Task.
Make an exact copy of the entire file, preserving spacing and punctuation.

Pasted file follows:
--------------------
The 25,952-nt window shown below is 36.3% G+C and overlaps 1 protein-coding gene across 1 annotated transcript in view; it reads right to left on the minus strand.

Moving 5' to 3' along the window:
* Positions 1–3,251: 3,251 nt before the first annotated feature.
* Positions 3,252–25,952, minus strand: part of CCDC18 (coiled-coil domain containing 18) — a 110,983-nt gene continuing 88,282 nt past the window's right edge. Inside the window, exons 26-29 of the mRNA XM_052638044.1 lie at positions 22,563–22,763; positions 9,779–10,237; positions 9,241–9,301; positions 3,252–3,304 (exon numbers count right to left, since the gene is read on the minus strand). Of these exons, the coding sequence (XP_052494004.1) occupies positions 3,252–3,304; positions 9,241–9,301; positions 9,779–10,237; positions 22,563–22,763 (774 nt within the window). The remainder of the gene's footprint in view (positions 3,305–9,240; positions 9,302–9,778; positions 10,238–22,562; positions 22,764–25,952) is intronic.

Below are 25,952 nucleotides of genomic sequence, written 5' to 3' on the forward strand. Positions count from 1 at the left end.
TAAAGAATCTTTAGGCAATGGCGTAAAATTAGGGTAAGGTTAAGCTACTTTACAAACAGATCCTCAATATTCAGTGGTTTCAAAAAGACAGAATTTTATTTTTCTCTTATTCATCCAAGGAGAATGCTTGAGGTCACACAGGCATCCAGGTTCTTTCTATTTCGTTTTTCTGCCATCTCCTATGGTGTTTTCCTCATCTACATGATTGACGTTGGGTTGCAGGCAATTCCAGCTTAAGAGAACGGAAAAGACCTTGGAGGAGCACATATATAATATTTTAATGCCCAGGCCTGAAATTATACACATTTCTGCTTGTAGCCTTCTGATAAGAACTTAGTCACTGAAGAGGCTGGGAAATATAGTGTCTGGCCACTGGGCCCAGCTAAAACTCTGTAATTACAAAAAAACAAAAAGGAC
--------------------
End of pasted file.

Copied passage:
The 25,952-nt window shown below is 36.3% G+C and overlaps 1 protein-coding gene across 1 annotated transcript in view; it reads right to left on the minus strand.

Moving 5' to 3' along the window:
* Positions 1–3,251: 3,251 nt before the first annotated feature.
* Positions 3,252–25,952, minus strand: part of CCDC18 (coiled-coil domain containing 18) — a 110,983-nt gene continuing 88,282 nt past the window's right edge. Inside the window, exons 26-29 of the mRNA XM_052638044.1 lie at positions 22,563–22,763; positions 9,779–10,237; positions 9,241–9,301; positions 3,252–3,304 (exon numbers count right to left, since the gene is read on the minus strand). Of these exons, the coding sequence (XP_052494004.1) occupies positions 3,252–3,304; positions 9,241–9,301; positions 9,779–10,237; positions 22,563–22,763 (774 nt within the window). The remainder of the gene's footprint in view (positions 3,305–9,240; positions 9,302–9,778; positions 10,238–22,562; positions 22,764–25,952) is intronic.

Below are 25,952 nucleotides of genomic sequence, written 5' to 3' on the forward strand. Positions count from 1 at the left end.
TAAAGAATCTTTAGGCAATGGCGTAAAATTAGGGTAAGGTTAAGCTACTTTACAAACAGATCCTCAATATTCAGTGGTTTCAAAAAGACAGAATTTTATTTTTCTCTTATTCATCCAAGGAGAATGCTTGAGGTCACACAGGCATCCAGGTTCTTTCTATTTCGTTTTTCTGCCATCTCCTATGGTGTTTTCCTCATCTACATGATTGACGTTGGGTTGCAGGCAATTCCAGCTTAAGAGAACGGAAAAGACCTTGGAGGAGCACATATATAATATTTTAATGCCCAGGCCTGAAATTATACACATTTCTGCTTGTAGCCTTCTGATAAGAACTTAGTCACTGAAGAGGCTGGGAAATATAGTGTCTGGCCACTGGGCCCAGCTAAAACTCTGTAATTACAAAAAAACAAAAAGGAC